Taipei is hip, but humble: one big reason we loved the city. It’s bursting with creative energy, but the people don’t give off the hipper-than-though artist vibe. Huashan Culture Park is the hub of this humble hip, a former factory complex now filled with various exhibits – some commercial (Nat Geo was there with a 125th anniversary show), some academic (a display of young architects who’d used plastic models to re-imagine the city of the future), some promotional (the tea region in Taiwan set up a temporary tea house, where you could taste their fancy teas for free and the tourism office of Matsu — an island off the coast of Taiwan — was sponsoring a tango concert). The crowd was mixed in age and style, from gauged-ear teenagers to stroller-toting moms – all types of people appreciating different forms of art. It felt real and natural; and like the locals, we couldn’t stop ourselves from milling around for several hours.
One of the buildings at the Huashan Culture Park; Inside we learned about Taiwanese tea
Taipei temples: Xingtian and Longshan
Visiting a temple in Japan is a rather passive experience – worshipers douse themselves in a little water, throw some money into the alter, and bow a few times. In Taiwan, a temple visit is a very active affair. We visited two of the city’s big temples: Each was packed with people delivering platters of fruit and bubble teas to their deity of choice, setting up ornate flower displays, burning incense sticks, chanting as they prayed…. The temples were buzzing with activity. We needed a guide to explain the importance of what was happening around us. Regardless, it was beautiful to watch.
Exterior of Xingtian temple in Taipei
Walking through Swallow’s Grotto, where rocks frequently fall!
Thank you to every guidebook writer who put Taroko on the top of their must-see lists and my aunt Jenny who raved about it even before we decided to go to Taiwan – “It’s like Ogden Canyon except made of marble.” Without such endorsements, I don’t know if we would have made the three-hour train trek across the country from Taipei to Hualien – on Thanksgiving – but we did, and we’re incredibly thankful for that decision.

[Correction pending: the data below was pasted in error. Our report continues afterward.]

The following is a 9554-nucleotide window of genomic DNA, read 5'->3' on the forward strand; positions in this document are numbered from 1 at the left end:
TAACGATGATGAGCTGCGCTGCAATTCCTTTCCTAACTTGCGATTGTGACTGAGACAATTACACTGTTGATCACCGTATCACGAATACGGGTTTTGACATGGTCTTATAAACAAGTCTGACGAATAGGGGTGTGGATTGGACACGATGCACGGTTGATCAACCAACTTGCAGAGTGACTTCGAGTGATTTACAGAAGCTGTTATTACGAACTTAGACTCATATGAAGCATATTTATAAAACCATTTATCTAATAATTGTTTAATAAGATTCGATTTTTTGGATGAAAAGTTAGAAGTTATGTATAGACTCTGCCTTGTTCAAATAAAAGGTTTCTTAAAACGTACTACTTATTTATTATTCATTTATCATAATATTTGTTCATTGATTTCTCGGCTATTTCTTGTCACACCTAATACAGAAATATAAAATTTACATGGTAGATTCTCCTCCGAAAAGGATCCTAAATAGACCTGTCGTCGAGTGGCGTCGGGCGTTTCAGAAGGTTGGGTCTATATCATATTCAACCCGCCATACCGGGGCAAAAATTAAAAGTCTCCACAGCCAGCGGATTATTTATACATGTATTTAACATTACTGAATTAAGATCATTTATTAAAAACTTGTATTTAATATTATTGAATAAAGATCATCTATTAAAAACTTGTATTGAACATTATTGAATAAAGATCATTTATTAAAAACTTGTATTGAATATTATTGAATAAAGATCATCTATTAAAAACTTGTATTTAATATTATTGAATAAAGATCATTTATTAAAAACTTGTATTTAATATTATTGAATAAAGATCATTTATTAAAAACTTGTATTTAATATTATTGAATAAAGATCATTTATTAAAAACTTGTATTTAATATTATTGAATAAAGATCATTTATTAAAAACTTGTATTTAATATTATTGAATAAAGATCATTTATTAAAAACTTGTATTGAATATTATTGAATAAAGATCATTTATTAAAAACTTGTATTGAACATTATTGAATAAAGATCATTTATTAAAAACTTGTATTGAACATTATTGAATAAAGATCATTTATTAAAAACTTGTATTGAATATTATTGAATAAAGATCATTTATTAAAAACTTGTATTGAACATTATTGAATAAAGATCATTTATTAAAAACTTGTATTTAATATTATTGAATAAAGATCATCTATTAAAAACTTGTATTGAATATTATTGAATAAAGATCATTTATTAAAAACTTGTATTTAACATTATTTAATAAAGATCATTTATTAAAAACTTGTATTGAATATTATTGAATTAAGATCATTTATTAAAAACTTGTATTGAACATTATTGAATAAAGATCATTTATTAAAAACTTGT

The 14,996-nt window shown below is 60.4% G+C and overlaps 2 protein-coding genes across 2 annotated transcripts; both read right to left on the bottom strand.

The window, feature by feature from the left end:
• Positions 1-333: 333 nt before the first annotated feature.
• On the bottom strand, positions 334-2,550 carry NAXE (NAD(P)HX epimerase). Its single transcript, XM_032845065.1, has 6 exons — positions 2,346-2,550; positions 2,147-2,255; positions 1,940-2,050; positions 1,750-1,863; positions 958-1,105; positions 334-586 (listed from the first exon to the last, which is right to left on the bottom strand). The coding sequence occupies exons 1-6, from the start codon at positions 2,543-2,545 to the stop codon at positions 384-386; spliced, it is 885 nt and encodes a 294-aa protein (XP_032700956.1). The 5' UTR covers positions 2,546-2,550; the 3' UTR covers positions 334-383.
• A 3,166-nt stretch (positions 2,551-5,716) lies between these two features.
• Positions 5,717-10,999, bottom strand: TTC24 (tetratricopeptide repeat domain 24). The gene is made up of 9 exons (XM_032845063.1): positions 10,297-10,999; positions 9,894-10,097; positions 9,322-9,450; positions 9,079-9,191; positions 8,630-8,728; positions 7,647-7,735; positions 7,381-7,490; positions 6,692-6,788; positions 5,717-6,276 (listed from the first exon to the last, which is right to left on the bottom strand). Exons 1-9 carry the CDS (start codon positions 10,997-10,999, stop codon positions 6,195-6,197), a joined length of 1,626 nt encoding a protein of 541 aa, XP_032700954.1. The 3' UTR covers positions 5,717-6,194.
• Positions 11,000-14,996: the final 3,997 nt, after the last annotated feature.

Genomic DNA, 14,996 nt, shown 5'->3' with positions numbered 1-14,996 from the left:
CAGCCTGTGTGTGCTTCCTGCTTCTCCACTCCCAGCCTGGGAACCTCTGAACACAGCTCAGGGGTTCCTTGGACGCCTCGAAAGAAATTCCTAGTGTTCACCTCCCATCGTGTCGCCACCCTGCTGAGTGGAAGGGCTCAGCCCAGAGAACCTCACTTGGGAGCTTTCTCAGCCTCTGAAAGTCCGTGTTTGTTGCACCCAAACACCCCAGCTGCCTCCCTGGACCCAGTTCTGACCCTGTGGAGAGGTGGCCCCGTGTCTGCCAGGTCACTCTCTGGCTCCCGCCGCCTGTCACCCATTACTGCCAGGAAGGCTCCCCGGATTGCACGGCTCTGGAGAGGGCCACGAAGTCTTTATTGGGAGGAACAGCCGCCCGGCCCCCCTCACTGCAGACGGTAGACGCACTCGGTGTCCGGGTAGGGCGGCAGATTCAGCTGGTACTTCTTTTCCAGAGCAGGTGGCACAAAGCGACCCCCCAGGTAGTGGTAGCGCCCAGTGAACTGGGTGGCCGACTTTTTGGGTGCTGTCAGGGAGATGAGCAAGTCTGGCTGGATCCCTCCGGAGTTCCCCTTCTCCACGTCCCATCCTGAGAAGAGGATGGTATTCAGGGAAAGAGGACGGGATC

We decided to hire a private guide (Pei – highlighted next) to take us through the park. For $65 USD, we were picked up from our hotel, driven to the national park, and led to all the top views and walking paths. The park is truly breathtaking: Think limestone walls that look twice the height of Half Dome, covered in jungle-like foliage – their river beds rushing with aquamarine water, over and around gigantic marble boulders: some white, some a marbled tan/pink. Equally impressive are the tunnels carved into the canyon walls. The fact that 450 people died building these roads and tunnels seems less surprising when inside the park: this is sheer drop-off central (Dad — you would have loved it!) and falling rocks are a daily occurrence. Of course I wasn’t nervous as we walked with hardhats through Swallow’s Grotto, where only yesterday a few tourists “were injured by a few rocks.”
We made it through the park unscathed with so many pictures that just don’t seem to capture how truly amazing this place was in person. Taroko is one of many reasons to put Taiwan on the top of your travel list.
Also included on our tour: a photography session in all the coolest spots
Emily is not at all scared of the drop-off right behind her…
Just outside the national park, where the mountains meet the ocean
We met Pei (pronounced “pay”) when she picked us up for our tour of Taroko. She led us to all the insider spots in the park, including a temple on the mountain that she used to visit as a child. It was here where she asked if we had our train booked for Sunday.
“No, not yet,” we said. “Is that okay?”
“It gets very busy on the weekends, but we’ll figure this out,” Pei said with a smile.
We soon learned that all trains had been booked for weeks, that no buses run between Hualien and Taipei, and that driving would be “way too dangerous.” Just the night before, we’d booked non-refundable flights to Thailand for Sunday night. We needed to get back.
Pei called a friend of hers that worked at our hotel (Hualien i-inn — awesome place) and told her our situation. We later learned that this friend spent several hours refreshing the train’s web page until two tickets opened up. It’s doubtful we would have gotten back to Taipei without Pei’s (or our hotel’s) help.
On our way home from our tour, Pei pulled over on the highway. “You like lemon drinks?” Before we could even answer, she was across the street inside a small shop. Thirty seconds later she was back in the car with three drinks, one for each of us. “I could drink one of these every day.” Yum. So could we. We were immediate believers in the amazingness of this super tart frozen lemonade and moreso in Pei: not only could she secure sold-out train tix, she was a foodie.
Next, she offered to take us to Hualien’s night market to taste some local specialties: triangles of barbequed blood sausage and beef-and-pepper coffin cake, essentially French toast filled with beef stew.
Hualien dumpling soup
“Are there any dumplings here?” we asked.
“For dumplings, we’re going into town.” With that, we were back in her car.
After pointing out her home, which is above a souvenir/sweets shop her mother owns, we made our way down the street to Ye Hsiang Shi Dian for what Pei called “the best soup dumplings in Hualien.” She was clearly not alone in her assessment: the walls were plastered with pictures of celebrity visitors including the Taiwanese prime minister and Ang Lee, who we learned was from Taiwan. Unlike the soup-filled dumplings at Din Tai Fung, these dumplings soak in broth – similar to what we’d call wonton soup. The subtle pork-and-green-onion flavor was wonderful and so was the $2-per-bowl price tag. We could do this nightly. After tasting various mochi, candied fruit, and aboriginal wine in her mother’s shop, we hopped in a cab home.